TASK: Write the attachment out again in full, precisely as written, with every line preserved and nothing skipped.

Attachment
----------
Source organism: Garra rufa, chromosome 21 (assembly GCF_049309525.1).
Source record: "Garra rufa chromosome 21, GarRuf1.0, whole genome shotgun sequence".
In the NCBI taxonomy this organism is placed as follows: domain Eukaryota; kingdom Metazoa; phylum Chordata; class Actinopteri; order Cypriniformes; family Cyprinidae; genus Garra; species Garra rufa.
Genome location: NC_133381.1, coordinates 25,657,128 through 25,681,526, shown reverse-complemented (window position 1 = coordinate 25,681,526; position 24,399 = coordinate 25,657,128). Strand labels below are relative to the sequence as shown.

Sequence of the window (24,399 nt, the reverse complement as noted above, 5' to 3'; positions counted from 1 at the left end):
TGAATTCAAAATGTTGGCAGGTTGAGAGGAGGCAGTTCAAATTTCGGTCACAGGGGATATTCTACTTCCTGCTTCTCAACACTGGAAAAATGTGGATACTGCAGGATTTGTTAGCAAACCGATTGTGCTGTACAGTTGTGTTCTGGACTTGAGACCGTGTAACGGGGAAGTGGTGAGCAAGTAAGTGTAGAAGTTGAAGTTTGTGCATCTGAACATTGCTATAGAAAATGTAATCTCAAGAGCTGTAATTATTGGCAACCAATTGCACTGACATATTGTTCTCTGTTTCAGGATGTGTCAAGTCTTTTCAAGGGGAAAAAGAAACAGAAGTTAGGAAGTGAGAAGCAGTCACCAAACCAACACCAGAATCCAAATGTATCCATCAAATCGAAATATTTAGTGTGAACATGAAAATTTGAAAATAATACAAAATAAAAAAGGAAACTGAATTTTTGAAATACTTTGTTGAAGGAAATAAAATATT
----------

Source organism: Garra rufa, chromosome 21 (assembly GCF_049309525.1).
Source record: "Garra rufa chromosome 21, GarRuf1.0, whole genome shotgun sequence".
In the NCBI taxonomy this organism is placed as follows: domain Eukaryota; kingdom Metazoa; phylum Chordata; class Actinopteri; order Cypriniformes; family Cyprinidae; genus Garra; species Garra rufa.
Genome location: NC_133381.1, coordinates 25,657,128 through 25,681,526, shown reverse-complemented (window position 1 = coordinate 25,681,526; position 24,399 = coordinate 25,657,128). Strand labels below are relative to the sequence as shown.

Sequence of the window (24,399 nt, the reverse complement as noted above, 5' to 3'; positions counted from 1 at the left end):
TGAATTCAAAATGTTGGCAGGTTGAGAGGAGGCAGTTCAAATTTCGGTCACAGGGGATATTCTACTTCCTGCTTCTCAACACTGGAAAAATGTGGATACTGCAGGATTTGTTAGCAAACCGATTGTGCTGTACAGTTGTGTTCTGGACTTGAGACCGTGTAACGGGGAAGTGGTGAGCAAGTAAGTGTAGAAGTTGAAGTTTGTGCATCTGAACATTGCTATAGAAAATGTAATCTCAAGAGCTGTAATTATTGGCAACCAATTGCACTGACATATTGTTCTCTGTTTCAGGATGTGTCAAGTCTTTTCAAGGGGAAAAAGAAACAGAAGTTAGGAAGTGAGAAGCAGTCACCAAACCAACACCAGAATCCAAATGTATCCATCAAATCGAAATATTTAGTGTGAACATGAAAATTTGAAAATAATACAAAATAAAAAAGGAAACTGAATTTTTGAAATACTTTGTTGAAGGAAATAAAATATT